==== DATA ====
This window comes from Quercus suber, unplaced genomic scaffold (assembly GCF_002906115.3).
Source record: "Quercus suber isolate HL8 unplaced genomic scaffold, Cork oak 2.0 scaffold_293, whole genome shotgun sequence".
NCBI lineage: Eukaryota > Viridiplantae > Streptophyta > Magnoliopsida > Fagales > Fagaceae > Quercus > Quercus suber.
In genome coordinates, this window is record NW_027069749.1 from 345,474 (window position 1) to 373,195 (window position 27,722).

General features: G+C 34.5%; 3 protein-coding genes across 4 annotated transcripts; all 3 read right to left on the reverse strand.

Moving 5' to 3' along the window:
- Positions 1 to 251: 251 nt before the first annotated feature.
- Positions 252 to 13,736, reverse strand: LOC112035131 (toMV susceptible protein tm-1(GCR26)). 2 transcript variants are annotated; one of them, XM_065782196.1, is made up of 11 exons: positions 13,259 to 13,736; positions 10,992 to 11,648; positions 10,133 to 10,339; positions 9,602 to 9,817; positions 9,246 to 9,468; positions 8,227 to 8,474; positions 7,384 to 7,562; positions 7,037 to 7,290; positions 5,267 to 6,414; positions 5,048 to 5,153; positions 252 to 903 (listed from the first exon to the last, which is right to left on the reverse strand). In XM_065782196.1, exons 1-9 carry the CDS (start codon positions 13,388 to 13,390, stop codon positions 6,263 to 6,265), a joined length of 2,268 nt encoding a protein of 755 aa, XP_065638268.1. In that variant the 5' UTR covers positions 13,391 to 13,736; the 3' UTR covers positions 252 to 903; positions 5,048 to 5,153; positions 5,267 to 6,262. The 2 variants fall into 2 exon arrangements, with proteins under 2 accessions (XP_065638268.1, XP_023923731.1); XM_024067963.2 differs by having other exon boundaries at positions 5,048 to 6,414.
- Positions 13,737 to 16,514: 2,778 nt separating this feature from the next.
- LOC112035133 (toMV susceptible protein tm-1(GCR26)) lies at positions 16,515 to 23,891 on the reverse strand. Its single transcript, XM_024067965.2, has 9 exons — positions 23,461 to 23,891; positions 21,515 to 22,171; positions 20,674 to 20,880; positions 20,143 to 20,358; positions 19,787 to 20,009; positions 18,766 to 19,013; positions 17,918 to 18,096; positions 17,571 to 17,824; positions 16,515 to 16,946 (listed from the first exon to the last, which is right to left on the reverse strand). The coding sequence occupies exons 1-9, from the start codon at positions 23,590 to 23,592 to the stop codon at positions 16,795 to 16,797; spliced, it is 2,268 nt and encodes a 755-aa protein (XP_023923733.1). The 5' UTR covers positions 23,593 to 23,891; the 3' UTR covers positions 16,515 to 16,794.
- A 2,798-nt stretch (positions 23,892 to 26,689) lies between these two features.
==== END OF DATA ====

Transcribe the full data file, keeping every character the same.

This window comes from Quercus suber, unplaced genomic scaffold (assembly GCF_002906115.3).
Source record: "Quercus suber isolate HL8 unplaced genomic scaffold, Cork oak 2.0 scaffold_293, whole genome shotgun sequence".
NCBI lineage: Eukaryota > Viridiplantae > Streptophyta > Magnoliopsida > Fagales > Fagaceae > Quercus > Quercus suber.
In genome coordinates, this window is record NW_027069749.1 from 345,474 (window position 1) to 373,195 (window position 27,722).

General features: G+C 34.5%; 3 protein-coding genes across 4 annotated transcripts; all 3 read right to left on the reverse strand.

Moving 5' to 3' along the window:
- Positions 1 to 251: 251 nt before the first annotated feature.
- Positions 252 to 13,736, reverse strand: LOC112035131 (toMV susceptible protein tm-1(GCR26)). 2 transcript variants are annotated; one of them, XM_065782196.1, is made up of 11 exons: positions 13,259 to 13,736; positions 10,992 to 11,648; positions 10,133 to 10,339; positions 9,602 to 9,817; positions 9,246 to 9,468; positions 8,227 to 8,474; positions 7,384 to 7,562; positions 7,037 to 7,290; positions 5,267 to 6,414; positions 5,048 to 5,153; positions 252 to 903 (listed from the first exon to the last, which is right to left on the reverse strand). In XM_065782196.1, exons 1-9 carry the CDS (start codon positions 13,388 to 13,390, stop codon positions 6,263 to 6,265), a joined length of 2,268 nt encoding a protein of 755 aa, XP_065638268.1. In that variant the 5' UTR covers positions 13,391 to 13,736; the 3' UTR covers positions 252 to 903; positions 5,048 to 5,153; positions 5,267 to 6,262. The 2 variants fall into 2 exon arrangements, with proteins under 2 accessions (XP_065638268.1, XP_023923731.1); XM_024067963.2 differs by having other exon boundaries at positions 5,048 to 6,414.
- Positions 13,737 to 16,514: 2,778 nt separating this feature from the next.
- LOC112035133 (toMV susceptible protein tm-1(GCR26)) lies at positions 16,515 to 23,891 on the reverse strand. Its single transcript, XM_024067965.2, has 9 exons — positions 23,461 to 23,891; positions 21,515 to 22,171; positions 20,674 to 20,880; positions 20,143 to 20,358; positions 19,787 to 20,009; positions 18,766 to 19,013; positions 17,918 to 18,096; positions 17,571 to 17,824; positions 16,515 to 16,946 (listed from the first exon to the last, which is right to left on the reverse strand). The coding sequence occupies exons 1-9, from the start codon at positions 23,590 to 23,592 to the stop codon at positions 16,795 to 16,797; spliced, it is 2,268 nt and encodes a 755-aa protein (XP_023923733.1). The 5' UTR covers positions 23,593 to 23,891; the 3' UTR covers positions 16,515 to 16,794.
- A 2,798-nt stretch (positions 23,892 to 26,689) lies between these two features.